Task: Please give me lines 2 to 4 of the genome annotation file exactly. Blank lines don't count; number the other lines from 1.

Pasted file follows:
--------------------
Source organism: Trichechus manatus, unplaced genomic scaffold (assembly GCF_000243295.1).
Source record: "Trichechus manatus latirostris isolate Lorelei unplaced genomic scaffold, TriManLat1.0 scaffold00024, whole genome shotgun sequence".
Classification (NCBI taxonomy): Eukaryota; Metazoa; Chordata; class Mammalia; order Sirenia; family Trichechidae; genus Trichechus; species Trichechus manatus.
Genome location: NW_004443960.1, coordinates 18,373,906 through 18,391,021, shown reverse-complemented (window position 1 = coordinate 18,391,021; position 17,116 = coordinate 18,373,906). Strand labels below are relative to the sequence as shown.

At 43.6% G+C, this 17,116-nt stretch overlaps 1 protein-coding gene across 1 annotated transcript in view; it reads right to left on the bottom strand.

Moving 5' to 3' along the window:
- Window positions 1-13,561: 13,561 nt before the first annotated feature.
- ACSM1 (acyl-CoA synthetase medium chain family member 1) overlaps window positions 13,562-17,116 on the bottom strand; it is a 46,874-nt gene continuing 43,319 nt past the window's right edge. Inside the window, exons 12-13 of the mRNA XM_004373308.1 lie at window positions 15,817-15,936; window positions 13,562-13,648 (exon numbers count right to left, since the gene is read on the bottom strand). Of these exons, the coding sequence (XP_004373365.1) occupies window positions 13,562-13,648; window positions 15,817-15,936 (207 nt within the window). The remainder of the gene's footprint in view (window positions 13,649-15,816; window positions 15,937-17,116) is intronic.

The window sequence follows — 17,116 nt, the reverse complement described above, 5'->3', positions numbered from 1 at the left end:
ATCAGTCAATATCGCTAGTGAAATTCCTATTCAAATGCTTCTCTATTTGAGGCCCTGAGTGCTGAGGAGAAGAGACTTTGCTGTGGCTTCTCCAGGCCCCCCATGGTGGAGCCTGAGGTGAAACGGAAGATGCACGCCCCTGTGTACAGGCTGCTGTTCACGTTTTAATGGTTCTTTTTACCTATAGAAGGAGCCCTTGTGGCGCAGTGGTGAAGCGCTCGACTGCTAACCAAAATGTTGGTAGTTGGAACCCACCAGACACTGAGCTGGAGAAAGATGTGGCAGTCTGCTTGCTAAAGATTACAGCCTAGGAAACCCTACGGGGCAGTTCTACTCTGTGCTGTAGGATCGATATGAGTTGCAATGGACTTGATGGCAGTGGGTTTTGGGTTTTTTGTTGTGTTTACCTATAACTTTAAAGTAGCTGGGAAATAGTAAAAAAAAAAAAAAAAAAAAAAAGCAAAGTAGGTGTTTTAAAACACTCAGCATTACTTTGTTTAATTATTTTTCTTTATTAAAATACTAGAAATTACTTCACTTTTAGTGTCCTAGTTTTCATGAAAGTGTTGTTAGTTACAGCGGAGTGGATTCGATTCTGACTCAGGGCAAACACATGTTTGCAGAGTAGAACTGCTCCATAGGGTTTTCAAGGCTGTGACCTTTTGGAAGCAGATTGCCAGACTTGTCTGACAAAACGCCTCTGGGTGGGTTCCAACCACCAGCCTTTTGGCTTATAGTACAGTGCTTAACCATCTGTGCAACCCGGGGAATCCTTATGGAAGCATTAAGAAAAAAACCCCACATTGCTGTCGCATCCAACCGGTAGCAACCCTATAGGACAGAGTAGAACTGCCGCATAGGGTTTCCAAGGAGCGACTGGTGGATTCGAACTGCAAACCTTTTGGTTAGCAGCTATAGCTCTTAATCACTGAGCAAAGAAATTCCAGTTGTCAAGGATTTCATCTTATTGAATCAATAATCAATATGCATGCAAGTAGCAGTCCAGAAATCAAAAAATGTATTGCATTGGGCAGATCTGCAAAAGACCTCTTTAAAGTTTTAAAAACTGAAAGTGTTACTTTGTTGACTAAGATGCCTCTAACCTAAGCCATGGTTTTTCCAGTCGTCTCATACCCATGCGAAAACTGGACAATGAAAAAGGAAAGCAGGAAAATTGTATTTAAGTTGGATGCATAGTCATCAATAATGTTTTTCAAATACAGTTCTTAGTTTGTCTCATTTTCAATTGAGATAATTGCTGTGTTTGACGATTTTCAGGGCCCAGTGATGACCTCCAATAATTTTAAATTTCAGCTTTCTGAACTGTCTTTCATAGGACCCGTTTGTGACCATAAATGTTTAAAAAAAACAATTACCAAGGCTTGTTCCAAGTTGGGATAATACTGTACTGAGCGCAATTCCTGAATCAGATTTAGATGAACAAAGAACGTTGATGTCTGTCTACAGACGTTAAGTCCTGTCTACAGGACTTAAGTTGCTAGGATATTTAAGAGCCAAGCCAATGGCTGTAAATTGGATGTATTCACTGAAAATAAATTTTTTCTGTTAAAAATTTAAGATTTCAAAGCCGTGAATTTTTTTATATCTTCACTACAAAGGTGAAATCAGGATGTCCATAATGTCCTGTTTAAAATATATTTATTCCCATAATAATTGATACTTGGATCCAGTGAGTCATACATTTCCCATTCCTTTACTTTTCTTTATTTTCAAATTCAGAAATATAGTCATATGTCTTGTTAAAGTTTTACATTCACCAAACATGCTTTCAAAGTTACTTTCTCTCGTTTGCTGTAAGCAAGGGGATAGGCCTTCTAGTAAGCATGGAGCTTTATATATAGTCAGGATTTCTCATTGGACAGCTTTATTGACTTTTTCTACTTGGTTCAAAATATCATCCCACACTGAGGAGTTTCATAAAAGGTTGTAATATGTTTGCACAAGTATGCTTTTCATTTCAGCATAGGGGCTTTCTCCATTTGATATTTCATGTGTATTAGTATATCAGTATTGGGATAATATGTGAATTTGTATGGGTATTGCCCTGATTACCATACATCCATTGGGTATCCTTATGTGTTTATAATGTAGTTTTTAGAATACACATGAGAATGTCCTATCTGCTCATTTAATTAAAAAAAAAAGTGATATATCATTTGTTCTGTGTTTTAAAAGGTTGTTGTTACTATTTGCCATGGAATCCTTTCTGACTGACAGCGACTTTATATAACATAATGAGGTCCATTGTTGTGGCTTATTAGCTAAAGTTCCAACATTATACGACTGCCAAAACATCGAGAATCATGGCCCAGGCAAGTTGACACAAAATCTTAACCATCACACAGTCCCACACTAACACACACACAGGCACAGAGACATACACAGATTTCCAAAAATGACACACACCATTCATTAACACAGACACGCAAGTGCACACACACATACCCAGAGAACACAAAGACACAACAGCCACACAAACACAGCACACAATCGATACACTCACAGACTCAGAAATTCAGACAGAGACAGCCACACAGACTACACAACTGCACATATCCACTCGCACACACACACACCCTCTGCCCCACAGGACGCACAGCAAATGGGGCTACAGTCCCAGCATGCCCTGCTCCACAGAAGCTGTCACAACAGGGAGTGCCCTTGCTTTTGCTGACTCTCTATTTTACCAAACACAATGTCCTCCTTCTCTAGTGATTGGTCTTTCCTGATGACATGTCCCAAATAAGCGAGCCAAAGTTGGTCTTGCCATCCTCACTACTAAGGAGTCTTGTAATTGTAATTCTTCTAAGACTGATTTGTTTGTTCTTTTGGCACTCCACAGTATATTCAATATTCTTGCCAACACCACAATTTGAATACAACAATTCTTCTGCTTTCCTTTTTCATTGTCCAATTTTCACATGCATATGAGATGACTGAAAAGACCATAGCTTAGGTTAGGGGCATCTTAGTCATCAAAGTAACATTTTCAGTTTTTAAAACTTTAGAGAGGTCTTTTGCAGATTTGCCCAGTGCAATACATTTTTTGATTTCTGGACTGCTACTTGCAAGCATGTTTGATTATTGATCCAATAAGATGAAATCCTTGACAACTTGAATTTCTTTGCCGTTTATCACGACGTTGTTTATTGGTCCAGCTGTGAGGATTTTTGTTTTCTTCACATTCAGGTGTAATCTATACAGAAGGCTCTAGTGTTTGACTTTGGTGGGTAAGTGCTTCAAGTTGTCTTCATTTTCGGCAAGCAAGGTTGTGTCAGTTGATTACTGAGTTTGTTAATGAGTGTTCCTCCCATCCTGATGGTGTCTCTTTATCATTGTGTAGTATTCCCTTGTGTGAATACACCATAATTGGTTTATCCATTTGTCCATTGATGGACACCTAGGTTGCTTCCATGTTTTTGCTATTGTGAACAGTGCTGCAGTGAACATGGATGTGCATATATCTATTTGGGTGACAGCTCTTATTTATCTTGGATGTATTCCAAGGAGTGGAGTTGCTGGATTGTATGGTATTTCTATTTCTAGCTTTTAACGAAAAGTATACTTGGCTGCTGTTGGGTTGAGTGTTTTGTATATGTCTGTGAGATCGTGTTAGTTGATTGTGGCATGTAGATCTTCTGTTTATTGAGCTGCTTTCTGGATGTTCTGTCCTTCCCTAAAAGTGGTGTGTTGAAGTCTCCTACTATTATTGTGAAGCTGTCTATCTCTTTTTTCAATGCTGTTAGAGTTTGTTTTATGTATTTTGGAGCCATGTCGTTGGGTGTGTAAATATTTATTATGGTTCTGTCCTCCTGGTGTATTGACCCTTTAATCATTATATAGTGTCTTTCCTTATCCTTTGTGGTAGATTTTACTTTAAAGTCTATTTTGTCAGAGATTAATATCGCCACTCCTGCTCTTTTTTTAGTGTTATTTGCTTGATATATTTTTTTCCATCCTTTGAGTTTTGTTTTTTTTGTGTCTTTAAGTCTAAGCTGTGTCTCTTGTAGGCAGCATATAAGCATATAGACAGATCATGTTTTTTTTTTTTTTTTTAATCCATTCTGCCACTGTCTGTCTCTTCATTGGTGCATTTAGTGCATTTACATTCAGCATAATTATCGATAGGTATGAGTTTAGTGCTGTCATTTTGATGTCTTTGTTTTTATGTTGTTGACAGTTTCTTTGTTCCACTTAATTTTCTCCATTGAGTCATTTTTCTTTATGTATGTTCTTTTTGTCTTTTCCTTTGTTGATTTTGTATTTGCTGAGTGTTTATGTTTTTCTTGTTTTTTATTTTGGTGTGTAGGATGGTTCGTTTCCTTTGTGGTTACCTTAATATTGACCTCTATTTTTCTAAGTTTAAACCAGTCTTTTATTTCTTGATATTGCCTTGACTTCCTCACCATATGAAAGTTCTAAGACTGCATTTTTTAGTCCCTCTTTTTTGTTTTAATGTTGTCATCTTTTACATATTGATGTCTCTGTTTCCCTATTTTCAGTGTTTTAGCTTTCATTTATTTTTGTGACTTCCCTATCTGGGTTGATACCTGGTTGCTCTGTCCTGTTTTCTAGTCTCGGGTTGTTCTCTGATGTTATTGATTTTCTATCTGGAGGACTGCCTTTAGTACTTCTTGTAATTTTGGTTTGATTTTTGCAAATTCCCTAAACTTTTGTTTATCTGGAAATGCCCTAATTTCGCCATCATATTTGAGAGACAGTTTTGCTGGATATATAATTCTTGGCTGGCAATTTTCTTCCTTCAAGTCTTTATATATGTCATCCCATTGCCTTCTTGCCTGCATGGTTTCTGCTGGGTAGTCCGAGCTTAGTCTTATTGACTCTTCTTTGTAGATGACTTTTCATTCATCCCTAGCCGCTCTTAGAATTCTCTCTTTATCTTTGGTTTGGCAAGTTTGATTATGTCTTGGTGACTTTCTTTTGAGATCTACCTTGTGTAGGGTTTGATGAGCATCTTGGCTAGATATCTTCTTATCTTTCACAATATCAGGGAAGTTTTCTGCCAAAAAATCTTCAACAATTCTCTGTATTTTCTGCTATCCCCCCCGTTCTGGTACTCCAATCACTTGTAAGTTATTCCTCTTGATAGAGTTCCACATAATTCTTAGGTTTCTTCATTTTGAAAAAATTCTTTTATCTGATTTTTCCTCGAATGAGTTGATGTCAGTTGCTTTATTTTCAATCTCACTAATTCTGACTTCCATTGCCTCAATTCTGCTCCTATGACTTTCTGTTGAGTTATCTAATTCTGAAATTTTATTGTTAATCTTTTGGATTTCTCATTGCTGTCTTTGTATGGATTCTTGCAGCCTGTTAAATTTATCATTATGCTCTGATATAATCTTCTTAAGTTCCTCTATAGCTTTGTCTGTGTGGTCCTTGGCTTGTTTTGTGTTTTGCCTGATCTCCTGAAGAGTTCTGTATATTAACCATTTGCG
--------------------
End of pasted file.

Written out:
Source record: "Trichechus manatus latirostris isolate Lorelei unplaced genomic scaffold, TriManLat1.0 scaffold00024, whole genome shotgun sequence".
Classification (NCBI taxonomy): Eukaryota; Metazoa; Chordata; class Mammalia; order Sirenia; family Trichechidae; genus Trichechus; species Trichechus manatus.
Genome location: NW_004443960.1, coordinates 18,373,906 through 18,391,021, shown reverse-complemented (window position 1 = coordinate 18,391,021; position 17,116 = coordinate 18,373,906). Strand labels below are relative to the sequence as shown.